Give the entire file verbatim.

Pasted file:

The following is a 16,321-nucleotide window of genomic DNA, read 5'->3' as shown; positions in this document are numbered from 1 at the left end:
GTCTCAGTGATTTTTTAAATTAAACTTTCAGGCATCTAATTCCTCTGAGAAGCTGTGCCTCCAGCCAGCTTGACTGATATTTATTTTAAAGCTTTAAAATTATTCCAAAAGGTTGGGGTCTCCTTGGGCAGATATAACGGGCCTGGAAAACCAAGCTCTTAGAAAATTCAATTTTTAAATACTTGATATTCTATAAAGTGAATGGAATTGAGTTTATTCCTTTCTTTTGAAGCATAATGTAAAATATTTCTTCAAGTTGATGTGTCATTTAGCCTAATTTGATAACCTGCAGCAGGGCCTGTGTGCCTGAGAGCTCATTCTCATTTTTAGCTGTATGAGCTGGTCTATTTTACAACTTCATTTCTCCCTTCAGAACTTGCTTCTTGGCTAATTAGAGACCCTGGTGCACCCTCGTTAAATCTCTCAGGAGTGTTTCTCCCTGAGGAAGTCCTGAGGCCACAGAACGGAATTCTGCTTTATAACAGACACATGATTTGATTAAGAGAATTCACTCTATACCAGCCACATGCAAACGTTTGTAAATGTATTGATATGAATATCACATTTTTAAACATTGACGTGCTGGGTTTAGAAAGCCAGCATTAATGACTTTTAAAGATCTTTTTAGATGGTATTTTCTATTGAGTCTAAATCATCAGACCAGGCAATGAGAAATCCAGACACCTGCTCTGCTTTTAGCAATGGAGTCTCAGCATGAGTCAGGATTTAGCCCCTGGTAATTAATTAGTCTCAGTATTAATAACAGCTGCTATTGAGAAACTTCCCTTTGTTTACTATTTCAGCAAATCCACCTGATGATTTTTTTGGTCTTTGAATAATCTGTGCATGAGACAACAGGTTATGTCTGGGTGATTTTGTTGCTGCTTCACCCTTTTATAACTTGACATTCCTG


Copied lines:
The following is a 16,321-nucleotide window of genomic DNA, read 5'->3' as shown; positions in this document are numbered from 1 at the left end:
GTCTCAGTGATTTTTTAAATTAAACTTTCAGGCATCTAATTCCTCTGAGAAGCTGTGCCTCCAGCCAGCTTGACTGATATTTATTTTAAAGCTTTAAAATTATTCCAAAAGGTTGGGGTCTCCTTGGGCAGATATAACGGGCCTGGAAAACCAAGCTCTTAGAAAATTCAATTTTTAAATACTTGATATTCTATAAAGTGAATGGAATTGAGTTTATTCCTTTCTTTTGAAGCATAATGTAAAATATTTCTTCAAGTTGATGTGTCATTTAGCCTAATTTGATAACCTGCAGCAGGGCCTGTGTGCCTGAGAGCTCATTCTCATTTTTAGCTGTATGAGCTGGTCTATTTTACAACTTCATTTCTCCCTTCAGAACTTGCTTCTTGGCTAATTAGAGACCCTGGTGCACCCTCGTTAAATCTCTCAGGAGTGTTTCTCCCTGAGGAAGTCCTGAGGCCACAGAACGGAATTCTGCTTTATAACAGACACATGATTTGATTAAGAGAATTCACTCTATACCAGCCACATGCAAACGTTTGTAAATGTATTGATATGAATATCACATTTTTAAACATTGACGTGCTGGGTTTAGAAAGCCAGCATTAATGACTTTTAAAGATCTTTTTAGATGGTATTTTCTATTGAGTCTAAATCATCAGACCAGGCAATGAGAAATCCAGACACCTGCTCTGCTTTTAGCAATGGAGTCTCAGCATGAGTCAGGATTTAGCCCCTGGTAATTAATTAGTCTCAGTATTAATAACAGCTGCTATTGAGAAACTTCCCTTTGTTTACTATTTCAGCAAATCCACCTGATGATTTTTTTGGTCTTTGAATAATCTGTGCATGAGACAACAGGTTATGTCTGGGTGATTTTGTTGCTGCTTCACCCTTTTATAACTTGACATTCCTG